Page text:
Simone Biles, announcing that her mental health takes precedence over everything else, even the Tokyo Olympics. Naomi Osaka, talking about how stressful press conferences can be for a player, and walking out of one. These might be just the two most recent events in our memories—and international ones at that—but they highlight a field which is growing in need, because its importance is now being felt across the world: Sports psychology.
Sports may be entertaining, and even a religion for many, but the fact remains that sportspersons—even the ones equated with gods—are actually human. They work hard, persevere, and aim to win, not just for personal wins but national pride and glory too. If that isn’t stressful, what is? From anxieties about performance to dealing with both victory and defeat, a sportsperson has a lot to deal with, and their mental wellbeing plays a huge role here.
And that is precisely why the field of sports psychology—which is an off-shoot of both sports science and psychology—is now in vogue. The necessity of looking after the mental wellbeing of our sportspersons, no matter which sport they play, what their gender, or even whether they are able-bodied athletes or para athletes, is now urgently felt. Here’s everything you need to know about sports psychology, and especially why it’s important for India.
American gymnast Simone Biles withdrew from the Tokyo Olympics citing her mental health as a reason.
What is sports psychology?According to the American Psychological Association (APA), sports psychology is a proficiency that uses psychological knowledge, skills, and techniques to assist and address the optimal performance and mental health of athletes. The field focuses on the development and social aspects of sports participation, while also addressing the systemic issues related to sports settings and organisations. The interventions and techniques designed in sports psychology can assist not only athletes and sportspersons, but also coaches, parents, and administrators.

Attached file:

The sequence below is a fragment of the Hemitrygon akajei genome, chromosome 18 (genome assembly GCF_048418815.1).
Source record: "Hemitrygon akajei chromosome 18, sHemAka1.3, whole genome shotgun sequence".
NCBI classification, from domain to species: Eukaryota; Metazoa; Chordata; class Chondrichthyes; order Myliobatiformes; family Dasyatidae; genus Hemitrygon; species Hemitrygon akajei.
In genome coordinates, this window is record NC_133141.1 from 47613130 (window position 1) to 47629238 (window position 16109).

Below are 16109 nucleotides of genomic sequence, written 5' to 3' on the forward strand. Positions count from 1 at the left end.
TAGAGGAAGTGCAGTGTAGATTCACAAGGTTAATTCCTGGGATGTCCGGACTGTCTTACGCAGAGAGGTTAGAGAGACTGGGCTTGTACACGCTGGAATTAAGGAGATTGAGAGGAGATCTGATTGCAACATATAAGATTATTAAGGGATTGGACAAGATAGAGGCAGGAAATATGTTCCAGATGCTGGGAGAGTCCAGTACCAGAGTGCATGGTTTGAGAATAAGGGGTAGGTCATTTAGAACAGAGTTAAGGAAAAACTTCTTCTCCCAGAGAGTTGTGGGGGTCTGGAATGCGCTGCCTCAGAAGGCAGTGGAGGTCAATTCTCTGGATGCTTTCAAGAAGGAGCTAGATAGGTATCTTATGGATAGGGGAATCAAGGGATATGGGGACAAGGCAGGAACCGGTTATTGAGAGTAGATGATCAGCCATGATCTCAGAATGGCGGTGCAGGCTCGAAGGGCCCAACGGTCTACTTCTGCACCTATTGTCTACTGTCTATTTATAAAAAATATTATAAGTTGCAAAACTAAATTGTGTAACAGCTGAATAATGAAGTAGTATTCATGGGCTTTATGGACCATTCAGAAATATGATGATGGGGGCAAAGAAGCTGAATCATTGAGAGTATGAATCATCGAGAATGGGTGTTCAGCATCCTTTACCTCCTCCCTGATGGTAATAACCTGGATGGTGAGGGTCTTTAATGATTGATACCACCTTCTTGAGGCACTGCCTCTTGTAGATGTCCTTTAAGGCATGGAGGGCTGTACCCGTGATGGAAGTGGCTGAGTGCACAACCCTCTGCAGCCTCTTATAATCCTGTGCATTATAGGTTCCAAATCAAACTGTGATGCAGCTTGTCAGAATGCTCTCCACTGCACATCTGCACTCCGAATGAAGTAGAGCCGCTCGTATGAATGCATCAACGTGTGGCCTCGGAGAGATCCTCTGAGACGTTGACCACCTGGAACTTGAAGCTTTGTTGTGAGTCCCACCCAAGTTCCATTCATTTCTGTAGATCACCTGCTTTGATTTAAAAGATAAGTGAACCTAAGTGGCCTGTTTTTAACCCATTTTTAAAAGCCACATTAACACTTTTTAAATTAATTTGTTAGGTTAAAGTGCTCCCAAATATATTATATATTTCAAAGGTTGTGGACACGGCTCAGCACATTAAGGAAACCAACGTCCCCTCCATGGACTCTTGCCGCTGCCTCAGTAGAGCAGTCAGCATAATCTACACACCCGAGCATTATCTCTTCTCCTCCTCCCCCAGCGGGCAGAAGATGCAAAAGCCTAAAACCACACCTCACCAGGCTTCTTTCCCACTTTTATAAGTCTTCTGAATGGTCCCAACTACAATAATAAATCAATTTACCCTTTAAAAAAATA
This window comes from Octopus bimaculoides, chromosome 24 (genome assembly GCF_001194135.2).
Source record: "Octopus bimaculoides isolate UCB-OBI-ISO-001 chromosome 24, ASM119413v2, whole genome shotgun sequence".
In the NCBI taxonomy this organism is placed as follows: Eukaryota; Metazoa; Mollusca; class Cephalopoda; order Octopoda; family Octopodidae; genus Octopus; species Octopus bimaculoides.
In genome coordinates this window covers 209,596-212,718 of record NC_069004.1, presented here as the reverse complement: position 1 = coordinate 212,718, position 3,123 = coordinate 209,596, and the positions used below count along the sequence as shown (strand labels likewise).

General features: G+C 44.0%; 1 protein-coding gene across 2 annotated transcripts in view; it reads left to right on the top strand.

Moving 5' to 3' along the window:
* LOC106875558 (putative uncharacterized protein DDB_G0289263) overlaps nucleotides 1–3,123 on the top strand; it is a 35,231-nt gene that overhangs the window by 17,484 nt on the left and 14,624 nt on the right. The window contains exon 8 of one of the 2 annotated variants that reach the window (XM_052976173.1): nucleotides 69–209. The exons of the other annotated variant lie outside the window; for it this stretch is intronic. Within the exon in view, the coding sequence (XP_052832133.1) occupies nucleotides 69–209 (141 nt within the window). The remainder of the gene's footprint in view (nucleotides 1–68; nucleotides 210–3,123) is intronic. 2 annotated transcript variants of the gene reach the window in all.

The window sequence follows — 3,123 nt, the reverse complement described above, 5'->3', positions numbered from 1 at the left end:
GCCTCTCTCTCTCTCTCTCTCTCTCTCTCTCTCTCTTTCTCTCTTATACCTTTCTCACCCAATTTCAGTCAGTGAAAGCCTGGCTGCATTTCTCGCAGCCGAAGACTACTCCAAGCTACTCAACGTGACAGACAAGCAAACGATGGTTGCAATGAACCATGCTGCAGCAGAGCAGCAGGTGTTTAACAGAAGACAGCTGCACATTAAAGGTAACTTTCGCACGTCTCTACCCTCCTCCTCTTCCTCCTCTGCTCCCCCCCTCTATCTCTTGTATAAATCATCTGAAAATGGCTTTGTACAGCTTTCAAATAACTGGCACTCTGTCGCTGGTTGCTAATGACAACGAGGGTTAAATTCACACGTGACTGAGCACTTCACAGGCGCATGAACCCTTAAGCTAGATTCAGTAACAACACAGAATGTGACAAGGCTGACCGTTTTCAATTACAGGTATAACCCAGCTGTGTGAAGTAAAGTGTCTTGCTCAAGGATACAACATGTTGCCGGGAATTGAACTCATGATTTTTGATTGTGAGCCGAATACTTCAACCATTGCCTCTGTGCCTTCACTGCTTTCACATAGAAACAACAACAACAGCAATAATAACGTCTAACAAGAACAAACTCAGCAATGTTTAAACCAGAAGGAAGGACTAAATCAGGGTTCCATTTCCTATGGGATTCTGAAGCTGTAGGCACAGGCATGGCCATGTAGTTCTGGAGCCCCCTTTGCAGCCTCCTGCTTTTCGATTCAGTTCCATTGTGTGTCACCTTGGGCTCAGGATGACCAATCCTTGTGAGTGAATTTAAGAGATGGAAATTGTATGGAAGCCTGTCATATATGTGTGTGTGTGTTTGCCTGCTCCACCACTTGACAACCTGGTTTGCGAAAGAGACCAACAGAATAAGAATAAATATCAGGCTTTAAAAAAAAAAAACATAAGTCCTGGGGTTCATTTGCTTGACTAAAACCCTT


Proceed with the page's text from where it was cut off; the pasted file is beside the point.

This assistance must be provided across a number of settings and levels of competitions, ranging from recreational participants and youth athletes to senior, international and Olympic-level performers. Though there are a number of techniques and procedures used under sports psychology, the following are some methods that are generally used.
Consultation and training: The consultations can range from team building to building support systems within a sportsperson’s family and friend circles. The training can also include educating coaches and administrators about motivation building, interpersonal and leadership skills, talent development, and early identification and prevention of psychological issues in the team or athletes.
Cognitive and behavioural skills training: From self-regulation techniques to strategies to build self-confidence, self-esteem, and competence, these trainings are aimed at goal setting and performance planning for sportspersons. It also covers emotion management, sportsmanship and leadership skill development.
Counselling and clinical interventions: When a psychological crisis does arise, these interventions can help manage a wide range of issues. This includes motivation management, burnout, injury rehabilitation, grief, depression, substance abuse, aggression and violence, career transitions, as well as sexual identity issues.
Virat Kohli opened up about his struggles with mental health in a podcast.